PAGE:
Authored by Dr Gurvinder Rull, 22 May 2017

Patient is a certified member of
The Information Standard

Reviewed by:
Dr Adrian Bonsall, 22 May 2017

Hyponatraemia is a low level of sodium in the blood. Sodium levels in the blood have to be tightly controlled. Various chemical messengers (hormones) and organs are involved in this process. For example, hormones involved include antidiuretic hormone and cortisol, and organs involved include the brain and kidneys. There is a very close relationship between body sodium and body fluid levels.

Hyponatraemia can be classified in various ways such as:

  • Timing of the fall in blood sodium into acute (usually hours) or chronic (days to weeks).
  • Level of body fluid as either low body fluid (hypovolaemia), excess body fluid (hypervolaemia) or no change in body fluid (euvolaemia).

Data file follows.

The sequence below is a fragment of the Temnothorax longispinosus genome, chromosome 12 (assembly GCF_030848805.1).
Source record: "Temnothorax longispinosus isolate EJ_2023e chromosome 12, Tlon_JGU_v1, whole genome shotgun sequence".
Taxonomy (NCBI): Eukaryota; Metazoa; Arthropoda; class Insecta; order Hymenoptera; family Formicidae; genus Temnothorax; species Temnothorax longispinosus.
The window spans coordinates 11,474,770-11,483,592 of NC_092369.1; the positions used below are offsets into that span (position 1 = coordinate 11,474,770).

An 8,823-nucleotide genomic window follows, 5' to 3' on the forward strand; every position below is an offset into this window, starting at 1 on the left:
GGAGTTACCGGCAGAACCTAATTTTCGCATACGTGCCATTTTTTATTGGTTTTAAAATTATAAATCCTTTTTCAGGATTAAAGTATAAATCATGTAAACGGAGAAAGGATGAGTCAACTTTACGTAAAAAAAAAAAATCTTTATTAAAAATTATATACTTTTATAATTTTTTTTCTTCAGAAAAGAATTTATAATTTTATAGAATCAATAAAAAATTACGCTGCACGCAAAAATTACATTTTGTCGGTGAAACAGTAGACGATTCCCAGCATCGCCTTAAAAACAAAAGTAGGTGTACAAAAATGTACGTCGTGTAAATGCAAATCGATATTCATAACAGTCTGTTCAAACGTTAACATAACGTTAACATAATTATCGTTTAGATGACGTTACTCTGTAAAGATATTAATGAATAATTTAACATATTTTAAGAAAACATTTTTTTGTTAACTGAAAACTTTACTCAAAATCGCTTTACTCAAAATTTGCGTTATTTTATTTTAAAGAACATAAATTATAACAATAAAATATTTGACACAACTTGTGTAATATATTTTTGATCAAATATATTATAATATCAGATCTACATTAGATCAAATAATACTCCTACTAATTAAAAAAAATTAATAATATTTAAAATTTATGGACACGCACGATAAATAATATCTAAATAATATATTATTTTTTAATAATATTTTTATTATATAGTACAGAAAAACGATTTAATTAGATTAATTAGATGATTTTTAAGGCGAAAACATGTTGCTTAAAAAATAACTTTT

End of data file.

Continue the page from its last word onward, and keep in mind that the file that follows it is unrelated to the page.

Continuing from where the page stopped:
If the levels are only mildly abnormal you may feel completely fine, or only have mild symptoms such as, feeling sick (nausea) and dizziness. Once the blood sodium levels fall further you may start to have trouble knowing where you are, have muscle weakness, lose your appetite and have sickness (vomiting). As the blood sodium falls further or if there is a rapid fall in blood sodium, you may develop confusion, difficulty getting around and fits (seizures). A coma can also occur.

You may also have symptoms relating to the underlying cause and from loss of body fluid or excess body fluid. For example, loss of body fluid may make you thirsty and you may pass less urine. Too much body fluid on the other hand, may cause you to develop leg and tummy (abdominal) swelling.

My condition, hypophosphatemia and oncogenic osteomalcia started about 3 years ago, however, was not diagnosed until six months ago. It started very gradually with body stiffness that over time...

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